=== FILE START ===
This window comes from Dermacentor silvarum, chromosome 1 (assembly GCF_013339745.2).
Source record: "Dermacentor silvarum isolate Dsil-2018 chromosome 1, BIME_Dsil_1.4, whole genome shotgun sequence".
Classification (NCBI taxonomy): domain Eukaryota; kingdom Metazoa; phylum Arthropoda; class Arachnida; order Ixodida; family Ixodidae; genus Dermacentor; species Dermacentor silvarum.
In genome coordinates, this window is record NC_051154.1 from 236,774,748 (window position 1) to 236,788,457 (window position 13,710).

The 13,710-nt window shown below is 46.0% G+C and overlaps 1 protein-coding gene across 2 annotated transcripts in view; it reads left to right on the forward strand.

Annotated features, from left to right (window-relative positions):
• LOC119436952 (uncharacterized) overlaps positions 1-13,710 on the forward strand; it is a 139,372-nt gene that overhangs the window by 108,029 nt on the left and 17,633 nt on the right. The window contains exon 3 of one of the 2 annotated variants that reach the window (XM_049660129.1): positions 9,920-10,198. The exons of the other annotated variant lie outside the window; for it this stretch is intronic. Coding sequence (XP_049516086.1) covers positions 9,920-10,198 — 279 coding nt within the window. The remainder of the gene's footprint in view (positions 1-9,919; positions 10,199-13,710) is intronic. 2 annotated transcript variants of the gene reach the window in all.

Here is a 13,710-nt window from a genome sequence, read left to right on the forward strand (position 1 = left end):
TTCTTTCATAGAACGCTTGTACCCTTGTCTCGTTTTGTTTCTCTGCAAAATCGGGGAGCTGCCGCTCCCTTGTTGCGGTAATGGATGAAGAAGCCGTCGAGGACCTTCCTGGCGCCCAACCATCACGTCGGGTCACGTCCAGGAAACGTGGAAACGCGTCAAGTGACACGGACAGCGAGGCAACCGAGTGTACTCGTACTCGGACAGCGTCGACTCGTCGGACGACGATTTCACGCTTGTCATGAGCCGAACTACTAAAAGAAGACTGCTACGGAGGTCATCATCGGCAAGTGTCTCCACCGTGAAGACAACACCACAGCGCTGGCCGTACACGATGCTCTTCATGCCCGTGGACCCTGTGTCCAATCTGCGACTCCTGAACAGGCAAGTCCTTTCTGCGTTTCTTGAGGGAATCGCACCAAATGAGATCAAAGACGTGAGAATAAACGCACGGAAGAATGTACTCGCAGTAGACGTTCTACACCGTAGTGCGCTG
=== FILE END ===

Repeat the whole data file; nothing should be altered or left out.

This window comes from Dermacentor silvarum, chromosome 1 (assembly GCF_013339745.2).
Source record: "Dermacentor silvarum isolate Dsil-2018 chromosome 1, BIME_Dsil_1.4, whole genome shotgun sequence".
Classification (NCBI taxonomy): domain Eukaryota; kingdom Metazoa; phylum Arthropoda; class Arachnida; order Ixodida; family Ixodidae; genus Dermacentor; species Dermacentor silvarum.
In genome coordinates, this window is record NC_051154.1 from 236,774,748 (window position 1) to 236,788,457 (window position 13,710).

The 13,710-nt window shown below is 46.0% G+C and overlaps 1 protein-coding gene across 2 annotated transcripts in view; it reads left to right on the forward strand.

Annotated features, from left to right (window-relative positions):
• LOC119436952 (uncharacterized) overlaps positions 1-13,710 on the forward strand; it is a 139,372-nt gene that overhangs the window by 108,029 nt on the left and 17,633 nt on the right. The window contains exon 3 of one of the 2 annotated variants that reach the window (XM_049660129.1): positions 9,920-10,198. The exons of the other annotated variant lie outside the window; for it this stretch is intronic. Coding sequence (XP_049516086.1) covers positions 9,920-10,198 — 279 coding nt within the window. The remainder of the gene's footprint in view (positions 1-9,919; positions 10,199-13,710) is intronic. 2 annotated transcript variants of the gene reach the window in all.

Here is a 13,710-nt window from a genome sequence, read left to right on the forward strand (position 1 = left end):
TTCTTTCATAGAACGCTTGTACCCTTGTCTCGTTTTGTTTCTCTGCAAAATCGGGGAGCTGCCGCTCCCTTGTTGCGGTAATGGATGAAGAAGCCGTCGAGGACCTTCCTGGCGCCCAACCATCACGTCGGGTCACGTCCAGGAAACGTGGAAACGCGTCAAGTGACACGGACAGCGAGGCAACCGAGTGTACTCGTACTCGGACAGCGTCGACTCGTCGGACGACGATTTCACGCTTGTCATGAGCCGAACTACTAAAAGAAGACTGCTACGGAGGTCATCATCGGCAAGTGTCTCCACCGTGAAGACAACACCACAGCGCTGGCCGTACACGATGCTCTTCATGCCCGTGGACCCTGTGTCCAATCTGCGACTCCTGAACAGGCAAGTCCTTTCTGCGTTTCTTGAGGGAATCGCACCAAATGAGATCAAAGACGTGAGAATAAACGCACGGAAGAATGTACTCGCAGTAGACGTTCTACACCGTAGTGCGCTG